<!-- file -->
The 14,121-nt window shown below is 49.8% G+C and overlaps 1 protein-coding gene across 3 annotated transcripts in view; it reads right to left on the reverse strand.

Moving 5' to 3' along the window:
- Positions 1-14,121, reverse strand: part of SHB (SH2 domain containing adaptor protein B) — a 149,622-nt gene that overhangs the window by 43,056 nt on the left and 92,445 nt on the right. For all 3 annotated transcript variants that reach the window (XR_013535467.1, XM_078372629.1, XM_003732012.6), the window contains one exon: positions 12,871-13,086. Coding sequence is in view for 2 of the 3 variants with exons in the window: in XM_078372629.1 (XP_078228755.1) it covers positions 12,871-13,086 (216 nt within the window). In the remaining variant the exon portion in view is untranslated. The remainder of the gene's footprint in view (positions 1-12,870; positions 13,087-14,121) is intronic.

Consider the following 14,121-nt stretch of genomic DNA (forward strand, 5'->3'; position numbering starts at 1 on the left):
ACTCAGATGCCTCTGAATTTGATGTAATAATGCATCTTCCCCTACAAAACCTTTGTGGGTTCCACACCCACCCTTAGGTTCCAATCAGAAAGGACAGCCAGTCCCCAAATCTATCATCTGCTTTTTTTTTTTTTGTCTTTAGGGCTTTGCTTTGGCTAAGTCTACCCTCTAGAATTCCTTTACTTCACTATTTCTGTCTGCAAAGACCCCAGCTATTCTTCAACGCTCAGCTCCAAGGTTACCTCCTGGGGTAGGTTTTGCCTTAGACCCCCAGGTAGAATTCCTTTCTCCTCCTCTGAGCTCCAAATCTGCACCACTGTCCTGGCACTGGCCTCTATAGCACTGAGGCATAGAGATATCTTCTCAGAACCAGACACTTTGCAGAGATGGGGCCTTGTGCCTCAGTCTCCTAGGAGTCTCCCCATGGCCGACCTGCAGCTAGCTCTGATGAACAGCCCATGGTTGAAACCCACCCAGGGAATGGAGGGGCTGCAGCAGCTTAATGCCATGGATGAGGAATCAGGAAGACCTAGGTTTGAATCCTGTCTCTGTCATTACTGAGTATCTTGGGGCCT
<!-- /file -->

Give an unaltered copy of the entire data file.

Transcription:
The 14,121-nt window shown below is 49.8% G+C and overlaps 1 protein-coding gene across 3 annotated transcripts in view; it reads right to left on the reverse strand.

Moving 5' to 3' along the window:
- Positions 1-14,121, reverse strand: part of SHB (SH2 domain containing adaptor protein B) — a 149,622-nt gene that overhangs the window by 43,056 nt on the left and 92,445 nt on the right. For all 3 annotated transcript variants that reach the window (XR_013535467.1, XM_078372629.1, XM_003732012.6), the window contains one exon: positions 12,871-13,086. Coding sequence is in view for 2 of the 3 variants with exons in the window: in XM_078372629.1 (XP_078228755.1) it covers positions 12,871-13,086 (216 nt within the window). In the remaining variant the exon portion in view is untranslated. The remainder of the gene's footprint in view (positions 1-12,870; positions 13,087-14,121) is intronic.

Consider the following 14,121-nt stretch of genomic DNA (forward strand, 5'->3'; position numbering starts at 1 on the left):
ACTCAGATGCCTCTGAATTTGATGTAATAATGCATCTTCCCCTACAAAACCTTTGTGGGTTCCACACCCACCCTTAGGTTCCAATCAGAAAGGACAGCCAGTCCCCAAATCTATCATCTGCTTTTTTTTTTTTTGTCTTTAGGGCTTTGCTTTGGCTAAGTCTACCCTCTAGAATTCCTTTACTTCACTATTTCTGTCTGCAAAGACCCCAGCTATTCTTCAACGCTCAGCTCCAAGGTTACCTCCTGGGGTAGGTTTTGCCTTAGACCCCCAGGTAGAATTCCTTTCTCCTCCTCTGAGCTCCAAATCTGCACCACTGTCCTGGCACTGGCCTCTATAGCACTGAGGCATAGAGATATCTTCTCAGAACCAGACACTTTGCAGAGATGGGGCCTTGTGCCTCAGTCTCCTAGGAGTCTCCCCATGGCCGACCTGCAGCTAGCTCTGATGAACAGCCCATGGTTGAAACCCACCCAGGGAATGGAGGGGCTGCAGCAGCTTAATGCCATGGATGAGGAATCAGGAAGACCTAGGTTTGAATCCTGTCTCTGTCATTACTGAGTATCTTGGGGCCT